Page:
Managing a Sober Living Home Taught Me The Importance of Naloxone

Nasal spray naloxone (Source: Flickr)

I am a house manager of a sober living home for women in South Florida, USA. I love what I do, but it is terrifying at the same time.

Although the women in my house are only allowed to live there if they can pass random urine analysis drug screenings, I must always be prepared with doses of naloxone (a medication that reverses opioid overdoses), because returning to drug use is a part of many people’s journeys. I never know when the next overdose will be, but I know it will happen. I never know when a girl in my home will be found unconscious in her bed, but it does happen from time to time. I never know when my best friend may overdose and die. I do know that if I ever use heroin again, the next overdose may very well be me.

It is vital to provide access to harm reduction resources to people who have stopped using drugs, because many of those who have done so may sporadically return to using.

As TalkingDrugs has reported, there is considerable misinformation about life-saving drugs like naloxone, including that it increases risky behaviour. In reality, having naloxone readily available - in sober living homes, homeless shelters, and the wider community - saves lives.

Naloxone works by blocking the effects of opioids and thereby restoring a person’s breathing long enough for them to receive medical attention. Naloxone is not only effective, but it is easy to administer as it comes in the form of a nasal spray, or as an injectable.

Though complete abstinence is the only way to ensure that an overdose never happens, the most effective way of reducing the risks of drug use is for harm reduction methods to be widely accepted and implemented.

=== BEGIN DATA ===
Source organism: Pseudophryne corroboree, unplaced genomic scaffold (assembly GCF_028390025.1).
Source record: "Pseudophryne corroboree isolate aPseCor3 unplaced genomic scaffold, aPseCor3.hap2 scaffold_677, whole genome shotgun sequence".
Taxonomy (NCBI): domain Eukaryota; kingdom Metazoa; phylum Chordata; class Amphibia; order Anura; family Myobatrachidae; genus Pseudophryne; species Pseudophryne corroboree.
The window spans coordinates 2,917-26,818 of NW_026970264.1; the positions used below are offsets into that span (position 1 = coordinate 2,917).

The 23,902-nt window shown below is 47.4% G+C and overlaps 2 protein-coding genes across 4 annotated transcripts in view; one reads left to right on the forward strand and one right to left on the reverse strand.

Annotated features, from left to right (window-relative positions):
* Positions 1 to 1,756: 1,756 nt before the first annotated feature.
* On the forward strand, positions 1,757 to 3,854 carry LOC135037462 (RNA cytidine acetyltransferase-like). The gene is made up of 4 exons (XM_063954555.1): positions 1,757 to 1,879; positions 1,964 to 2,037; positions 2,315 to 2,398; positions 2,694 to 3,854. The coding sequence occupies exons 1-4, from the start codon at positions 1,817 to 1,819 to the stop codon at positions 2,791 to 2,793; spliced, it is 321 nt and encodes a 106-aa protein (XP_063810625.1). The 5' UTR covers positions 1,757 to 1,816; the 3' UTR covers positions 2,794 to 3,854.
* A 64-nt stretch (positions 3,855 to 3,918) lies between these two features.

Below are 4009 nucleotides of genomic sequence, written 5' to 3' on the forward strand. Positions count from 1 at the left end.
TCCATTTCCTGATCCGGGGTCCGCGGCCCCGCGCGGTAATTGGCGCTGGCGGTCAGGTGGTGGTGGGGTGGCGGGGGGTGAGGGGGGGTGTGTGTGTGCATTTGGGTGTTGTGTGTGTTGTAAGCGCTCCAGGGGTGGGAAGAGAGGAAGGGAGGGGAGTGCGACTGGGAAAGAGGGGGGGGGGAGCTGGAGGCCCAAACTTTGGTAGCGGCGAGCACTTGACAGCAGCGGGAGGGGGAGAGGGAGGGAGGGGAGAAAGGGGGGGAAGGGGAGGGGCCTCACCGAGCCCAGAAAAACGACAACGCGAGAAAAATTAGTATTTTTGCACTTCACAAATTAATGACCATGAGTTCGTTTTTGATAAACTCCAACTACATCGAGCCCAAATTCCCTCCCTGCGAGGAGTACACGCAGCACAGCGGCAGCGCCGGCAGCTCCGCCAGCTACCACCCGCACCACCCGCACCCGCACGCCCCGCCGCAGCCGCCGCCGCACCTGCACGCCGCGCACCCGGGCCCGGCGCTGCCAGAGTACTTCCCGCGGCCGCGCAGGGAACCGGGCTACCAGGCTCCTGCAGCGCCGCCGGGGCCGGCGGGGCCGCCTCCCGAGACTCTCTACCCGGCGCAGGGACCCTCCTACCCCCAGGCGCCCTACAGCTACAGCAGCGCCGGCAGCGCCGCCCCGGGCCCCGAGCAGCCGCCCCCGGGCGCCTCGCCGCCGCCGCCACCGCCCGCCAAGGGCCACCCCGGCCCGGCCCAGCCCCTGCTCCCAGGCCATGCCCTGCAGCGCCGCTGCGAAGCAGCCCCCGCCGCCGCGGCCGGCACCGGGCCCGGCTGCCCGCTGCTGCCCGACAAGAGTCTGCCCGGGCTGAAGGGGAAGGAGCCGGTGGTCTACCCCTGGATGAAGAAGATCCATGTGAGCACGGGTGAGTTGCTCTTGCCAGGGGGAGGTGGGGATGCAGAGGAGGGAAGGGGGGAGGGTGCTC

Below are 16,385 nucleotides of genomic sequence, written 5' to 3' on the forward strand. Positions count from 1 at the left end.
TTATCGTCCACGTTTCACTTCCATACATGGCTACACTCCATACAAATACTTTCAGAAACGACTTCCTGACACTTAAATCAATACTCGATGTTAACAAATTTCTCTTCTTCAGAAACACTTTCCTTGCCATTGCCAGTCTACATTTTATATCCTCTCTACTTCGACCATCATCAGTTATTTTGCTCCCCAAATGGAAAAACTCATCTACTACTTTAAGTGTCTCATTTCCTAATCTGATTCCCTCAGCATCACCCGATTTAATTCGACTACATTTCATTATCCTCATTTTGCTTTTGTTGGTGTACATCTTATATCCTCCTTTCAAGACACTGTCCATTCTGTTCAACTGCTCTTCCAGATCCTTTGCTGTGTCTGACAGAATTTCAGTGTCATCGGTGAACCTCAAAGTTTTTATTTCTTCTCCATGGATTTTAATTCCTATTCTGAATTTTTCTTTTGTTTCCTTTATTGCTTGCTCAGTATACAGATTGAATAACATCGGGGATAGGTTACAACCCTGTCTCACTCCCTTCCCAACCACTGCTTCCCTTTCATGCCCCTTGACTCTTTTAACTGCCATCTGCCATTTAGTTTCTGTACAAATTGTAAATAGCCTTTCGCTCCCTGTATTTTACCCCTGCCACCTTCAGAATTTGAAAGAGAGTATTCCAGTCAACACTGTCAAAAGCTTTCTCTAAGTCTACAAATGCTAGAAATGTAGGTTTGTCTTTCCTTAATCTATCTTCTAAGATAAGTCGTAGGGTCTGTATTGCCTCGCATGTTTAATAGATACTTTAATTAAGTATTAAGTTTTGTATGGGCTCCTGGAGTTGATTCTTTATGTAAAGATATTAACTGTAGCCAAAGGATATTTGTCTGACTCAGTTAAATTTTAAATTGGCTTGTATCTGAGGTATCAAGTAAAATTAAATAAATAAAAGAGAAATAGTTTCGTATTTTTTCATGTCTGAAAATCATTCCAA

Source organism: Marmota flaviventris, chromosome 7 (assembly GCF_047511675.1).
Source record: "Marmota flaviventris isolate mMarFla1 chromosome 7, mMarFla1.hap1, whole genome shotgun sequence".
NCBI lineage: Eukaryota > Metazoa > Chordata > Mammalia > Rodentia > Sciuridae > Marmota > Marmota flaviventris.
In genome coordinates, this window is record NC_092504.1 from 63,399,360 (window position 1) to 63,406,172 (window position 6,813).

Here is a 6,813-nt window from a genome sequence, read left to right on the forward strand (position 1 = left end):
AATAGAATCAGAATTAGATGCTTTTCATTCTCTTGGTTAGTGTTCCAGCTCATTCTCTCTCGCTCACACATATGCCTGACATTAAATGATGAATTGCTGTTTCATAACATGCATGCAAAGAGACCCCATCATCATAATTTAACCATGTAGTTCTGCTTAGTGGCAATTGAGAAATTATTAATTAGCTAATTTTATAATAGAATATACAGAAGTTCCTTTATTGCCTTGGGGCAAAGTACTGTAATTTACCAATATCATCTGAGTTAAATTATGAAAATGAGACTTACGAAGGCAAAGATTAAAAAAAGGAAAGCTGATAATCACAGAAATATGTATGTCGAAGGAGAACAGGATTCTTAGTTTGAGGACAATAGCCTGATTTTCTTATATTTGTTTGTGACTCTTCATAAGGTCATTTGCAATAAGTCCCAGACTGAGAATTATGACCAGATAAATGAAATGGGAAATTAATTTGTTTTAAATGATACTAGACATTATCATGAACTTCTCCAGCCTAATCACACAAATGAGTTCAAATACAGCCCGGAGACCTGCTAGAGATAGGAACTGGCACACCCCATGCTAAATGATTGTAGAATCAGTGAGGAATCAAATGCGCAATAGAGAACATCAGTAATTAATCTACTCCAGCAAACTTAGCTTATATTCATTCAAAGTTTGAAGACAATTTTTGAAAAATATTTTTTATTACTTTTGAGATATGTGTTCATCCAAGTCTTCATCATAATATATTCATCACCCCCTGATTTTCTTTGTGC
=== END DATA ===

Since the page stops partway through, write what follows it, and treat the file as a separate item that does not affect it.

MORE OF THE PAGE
The fear of dying never stopped me from getting high. As a matter of fact, I didn’t really care if I lived or died. All I cared about was chasing my next hit. In my experience of working with other people who struggle with dependency, most of them felt the same way at some point or another. I was given naloxone four times during the years that I used heroin, and without it I would be dead today. Since harm reduction tools were available to me, I am alive today, and I have the privilege of helping others too. Had my life not been saved due to naloxone, my family would live in persistent pain due to the loss of my life.

In December 2017, one of the girls in my sober living home overdosed in her room. Since I keep doses of naloxone in the house and provide training to the other girls on how it should be administered, her life was saved. She learned from her overdose and became grateful that she was still alive. For her, the overdose was a wake-up call, and her second chance at life motivated her to stop using altogether. She has not used again since.

In the US, drug overdoses are now the leading cause of death for people under the age of 50, the overdose crisis has decreased overall life expectancy for Americans, and nearly 200 people died from overdoses every day in 2017. This crisis is largely a result of problematic opioid use – with both legal and illegal variants – and could be effectively counteracted with increased naloxone access. This is why I will continue to spread awareness around the importance of naloxone, and I hope more people will join me in doing so.

Cassidy Webb is a 24 year old avid writer from South Florida.  She works for a digital marketing company that advocates spreading awareness on drug dependency, and is a sober living home manager for JourneyPure. Her passion in life is to help others by sharing her experience, strength, and hope.